In this section, I summarize all of the best practices you should follow if you want to install, configure, and maintain a solid SQL Server 2005 cluster. Think of this as a cluster checklist to success.
Before You Begin
- Planning in detail is essential!
- You should spend more time planning than you do in the actual implementation of SQL Server Clustering.
- Don’t wing it!
- Identify all the potential risks you could encounter as the result of using a cluster.
- Remember, a cluster is only a small part of a larger business continuity plan or disaster recovery plan.
- Plan how to deal with all identified risks.
General Best Practices
- A two-node Active/Passive configuration is preferred over an Active/Active configuration.
- If you build a 3-node or larger cluster, one node should be dedicated to failover, while the rest of the nodes run a single instance of SQL Server.
- Running multiple instances of SQL Server on the same node is not recommended.
- SQL Server clusters should be dedicated to SQL Server. Don’t run other software on these nodes.
- Cluster nodes should be member servers, not domain controllers.
- Cluster nodes must be all in the same domain and have access to multiple domain controllers.
- Before you begin to install Cluster Services or SQL Server Clustering, determine your virtual names and IP addresses.
- After each major step, check all logs to look for potential problems, before moving onto the next step.
- Before installing SQL Server Clustering, ensure that the Windows Cryptographic Service Provider and the Task Scheduler are on.
- Once Clustering Services and SQL Server Clustering have been installed, give the domain controllers some time to replicate the virtual server names before clients try to access them.
Hardware Best Practices
- All cluster hardware must be on the Microsoft Windows 2003 Clustering HCL.
- Server and array must be approved to work together.
- Each cluster node should have identical hardware, firmware, drivers, software, etc.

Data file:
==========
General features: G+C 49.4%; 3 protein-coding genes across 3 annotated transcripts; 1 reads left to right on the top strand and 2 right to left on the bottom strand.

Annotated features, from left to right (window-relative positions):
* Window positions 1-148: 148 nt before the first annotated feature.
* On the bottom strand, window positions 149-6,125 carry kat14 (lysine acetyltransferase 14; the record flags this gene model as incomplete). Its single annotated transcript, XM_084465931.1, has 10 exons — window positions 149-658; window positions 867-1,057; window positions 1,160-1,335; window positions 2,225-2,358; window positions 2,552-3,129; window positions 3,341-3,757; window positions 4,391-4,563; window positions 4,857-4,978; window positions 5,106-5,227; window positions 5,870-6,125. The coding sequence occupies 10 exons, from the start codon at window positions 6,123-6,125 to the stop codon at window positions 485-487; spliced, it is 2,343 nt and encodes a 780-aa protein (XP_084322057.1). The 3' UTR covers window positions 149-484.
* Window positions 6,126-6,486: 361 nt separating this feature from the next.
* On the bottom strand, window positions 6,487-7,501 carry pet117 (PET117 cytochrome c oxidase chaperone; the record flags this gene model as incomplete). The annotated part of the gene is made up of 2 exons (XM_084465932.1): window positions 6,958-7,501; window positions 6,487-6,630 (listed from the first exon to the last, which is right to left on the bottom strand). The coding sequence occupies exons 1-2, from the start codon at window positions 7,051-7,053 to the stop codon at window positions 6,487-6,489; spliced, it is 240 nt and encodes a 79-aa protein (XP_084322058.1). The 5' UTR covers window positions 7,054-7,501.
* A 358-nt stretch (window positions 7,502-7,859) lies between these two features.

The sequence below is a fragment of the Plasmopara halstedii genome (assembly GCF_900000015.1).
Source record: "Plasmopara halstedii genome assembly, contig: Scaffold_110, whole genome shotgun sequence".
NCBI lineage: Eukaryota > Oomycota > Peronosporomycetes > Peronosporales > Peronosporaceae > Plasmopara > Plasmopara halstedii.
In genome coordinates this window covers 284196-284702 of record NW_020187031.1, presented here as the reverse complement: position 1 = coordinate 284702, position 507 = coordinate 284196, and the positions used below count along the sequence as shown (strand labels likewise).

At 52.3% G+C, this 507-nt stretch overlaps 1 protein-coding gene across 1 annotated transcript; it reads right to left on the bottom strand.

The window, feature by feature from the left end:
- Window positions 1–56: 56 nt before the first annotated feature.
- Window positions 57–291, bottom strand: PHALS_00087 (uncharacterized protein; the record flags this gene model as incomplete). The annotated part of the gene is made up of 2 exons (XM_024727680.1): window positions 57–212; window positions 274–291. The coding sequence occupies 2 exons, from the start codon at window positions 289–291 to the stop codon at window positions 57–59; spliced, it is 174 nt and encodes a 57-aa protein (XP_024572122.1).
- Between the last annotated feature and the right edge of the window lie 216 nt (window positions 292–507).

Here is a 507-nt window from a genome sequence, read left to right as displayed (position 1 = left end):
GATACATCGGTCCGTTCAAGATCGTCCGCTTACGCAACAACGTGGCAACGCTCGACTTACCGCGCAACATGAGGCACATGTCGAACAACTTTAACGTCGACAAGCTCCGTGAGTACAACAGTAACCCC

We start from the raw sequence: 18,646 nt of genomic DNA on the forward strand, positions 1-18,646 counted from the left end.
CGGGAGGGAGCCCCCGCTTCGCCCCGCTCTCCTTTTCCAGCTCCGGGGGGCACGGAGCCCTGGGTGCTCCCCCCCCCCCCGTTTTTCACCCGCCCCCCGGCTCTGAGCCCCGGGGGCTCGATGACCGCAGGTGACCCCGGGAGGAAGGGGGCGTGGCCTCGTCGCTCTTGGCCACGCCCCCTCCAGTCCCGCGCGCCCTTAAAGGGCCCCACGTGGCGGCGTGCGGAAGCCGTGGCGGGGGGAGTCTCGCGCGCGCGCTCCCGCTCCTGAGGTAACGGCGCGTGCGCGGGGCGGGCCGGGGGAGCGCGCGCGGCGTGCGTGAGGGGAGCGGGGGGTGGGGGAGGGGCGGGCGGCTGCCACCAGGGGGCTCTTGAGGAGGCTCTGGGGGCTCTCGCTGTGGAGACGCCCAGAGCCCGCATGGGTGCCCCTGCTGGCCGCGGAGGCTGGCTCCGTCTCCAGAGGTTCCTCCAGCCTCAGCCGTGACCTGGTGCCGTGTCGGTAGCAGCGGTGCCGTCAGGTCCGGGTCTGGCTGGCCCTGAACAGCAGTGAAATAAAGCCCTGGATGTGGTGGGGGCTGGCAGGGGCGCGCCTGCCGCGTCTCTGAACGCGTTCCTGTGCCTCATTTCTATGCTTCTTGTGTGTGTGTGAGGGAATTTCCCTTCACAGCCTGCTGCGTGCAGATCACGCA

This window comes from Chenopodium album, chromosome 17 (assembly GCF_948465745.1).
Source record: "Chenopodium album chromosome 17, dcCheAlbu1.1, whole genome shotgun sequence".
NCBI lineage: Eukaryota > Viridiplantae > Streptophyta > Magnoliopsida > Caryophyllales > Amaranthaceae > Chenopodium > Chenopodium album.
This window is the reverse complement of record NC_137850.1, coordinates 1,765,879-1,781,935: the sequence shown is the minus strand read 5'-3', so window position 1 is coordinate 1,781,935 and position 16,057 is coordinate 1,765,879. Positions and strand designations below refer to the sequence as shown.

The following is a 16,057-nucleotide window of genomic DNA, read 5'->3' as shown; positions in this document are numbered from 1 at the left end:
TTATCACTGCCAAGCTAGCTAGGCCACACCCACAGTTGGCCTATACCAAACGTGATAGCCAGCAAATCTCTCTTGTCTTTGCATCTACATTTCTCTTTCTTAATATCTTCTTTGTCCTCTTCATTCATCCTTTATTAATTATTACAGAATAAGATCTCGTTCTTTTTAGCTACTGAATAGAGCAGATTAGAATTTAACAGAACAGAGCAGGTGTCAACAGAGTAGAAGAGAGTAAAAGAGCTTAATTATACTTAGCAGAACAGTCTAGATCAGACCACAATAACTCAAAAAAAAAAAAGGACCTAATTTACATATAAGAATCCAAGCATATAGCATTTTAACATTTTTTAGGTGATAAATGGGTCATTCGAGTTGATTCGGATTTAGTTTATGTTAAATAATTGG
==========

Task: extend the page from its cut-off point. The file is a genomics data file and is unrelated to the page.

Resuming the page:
- Ensure that all firmware and drivers are the most current and are approved for clustering.
- Ensure that each node’s local drive is named the same, e.g. “c,” and is mirrored.
- Be sure you consider future disk space needs when selecting the amount of disk space to be in the shared array. It is much easier to add it now, than later.
- SQL Server clustering is not designed to protect data. Shared arrays must incorporate their own fault tolerant technology. RAID 10 is preferred for best protection and performance.
- Consider options for storing data off site using mirroring or log shipping.
- If you are using a Smart UPS for any node of the cluster, remove it before installing Cluster Services, and then re-add it.
- If your server nodes have AMP/ACPI power saving features, turn them off. This includes network cards, drives, etc. Their activation can cause a failover.
Software Best Practices
- Use Windows 2003 Enterprise or Data Center.
- Use latest OS service pack.
- Test service pack and patches before adding them to a cluster.
Configuration Best Practices
- Each node of the OS cluster should have identical OS and software configuration settings.
- Don’t locate the paging file on the shared array.
Clustering Hardware Best Practices
- If you are using extended memory in your cluster nodes, each node must have the exact same amount of RAM, and it must be configured exactly the same on all nodes.
- Even if you are not using extended memory, it is a good idea to have the same amount of RAM in each node.
- Use two separate (virtual or physical) networks, one each for the public and private links. The public and private networks should be on separate subnets.
- The nodes of a cluster may be on different physical networks, and if they are, both the private and public network connections must appear as a single, non-routed LAN using a VLAN.
- Label the network connections, from within the OS, as Public and Private for each node in the cluster. Use the same names for each node.
- Use a separate network card for the Public and Private network connections. Don’t use multi-port NICs.
- NICs must use identical drivers and configurations.
- Each NIC’s speed and duplex should be manually set.
- To keep the Private network as fault tolerant as possible, use a crossover cable in a 2-node cluster; or a VLAN or hub for a larger cluster.
- Use static IP addresses for both the Public and Private networks.
- For the Private network, use a private class A, B, or C address, not a public address.
- For the Public network cards, configure at least two DNS servers (for fault tolerance).
- These DNS servers must support dynamic updates; otherwise, failover may not work.
- Do not use IPSec for clustered applications; it is not cluster-aware.